The long-term effects of hedge fund activism are controversial. Some empirical studies document that activism is associated with increased long-term firm value, suggesting that activists can better discipline management. Other studies, however, challenge these results, arguing that the incorporation of possible selection effects exposes activism as detrimental to long-term firm value.
This Article contributes to this ongoing debate, producing novel empirical evidence on the relationship between activist campaigns, the financial value of firms, key governance arrangements, and corporate legal rules. We first document qualitative evidence that untargeted “control” firms sharing similar characteristics to targeted firms perform better in the long term than the target firms, and then show that hedge fund activism is associated with increased risk-taking but has no significant impact on managerial incentives. These combined findings provide support for the view that the substantial private gains hedge funds realize through activism come at the expense of long-term firm value, rather than from increased managerial accountability.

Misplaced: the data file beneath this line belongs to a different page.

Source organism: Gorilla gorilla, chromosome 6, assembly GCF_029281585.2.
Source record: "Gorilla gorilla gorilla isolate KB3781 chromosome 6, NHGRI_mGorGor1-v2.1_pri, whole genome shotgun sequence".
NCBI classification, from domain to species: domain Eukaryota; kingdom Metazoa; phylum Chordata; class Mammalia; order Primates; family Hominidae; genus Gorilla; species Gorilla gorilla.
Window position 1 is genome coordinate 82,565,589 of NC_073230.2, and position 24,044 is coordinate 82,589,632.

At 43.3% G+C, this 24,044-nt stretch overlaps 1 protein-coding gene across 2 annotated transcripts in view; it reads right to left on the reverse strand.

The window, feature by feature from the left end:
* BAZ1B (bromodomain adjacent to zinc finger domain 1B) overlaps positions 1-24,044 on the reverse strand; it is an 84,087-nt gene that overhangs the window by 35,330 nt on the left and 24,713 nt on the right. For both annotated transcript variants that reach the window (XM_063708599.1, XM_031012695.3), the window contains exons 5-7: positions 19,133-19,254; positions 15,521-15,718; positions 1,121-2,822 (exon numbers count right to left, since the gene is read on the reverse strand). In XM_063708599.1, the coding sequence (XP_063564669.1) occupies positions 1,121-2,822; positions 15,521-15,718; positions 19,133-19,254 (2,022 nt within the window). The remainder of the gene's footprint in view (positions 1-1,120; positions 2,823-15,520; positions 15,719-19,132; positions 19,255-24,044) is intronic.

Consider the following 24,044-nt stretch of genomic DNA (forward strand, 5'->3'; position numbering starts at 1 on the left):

Consistent with these results, we further show that defensive mechanisms matter for deterring hedge fund activism only as long as they provide an effective higher-level constraint to protect a firm’s commitment to long-term value creation, such as when they are premised on shareholder consent or embedded in a managerial-friendly legal environment. This would explain why staggered boards and incorporation in states with more anti-takeover statutes can deter future activist interventions, while the poison pill, surprisingly, does not. The Article concludes with recommendations to enhance the deterrent effect of current defensive mechanisms against short-term hedge fund activism.
hedge funds, corporation, activist, shareholder, corporate governance, executive compensation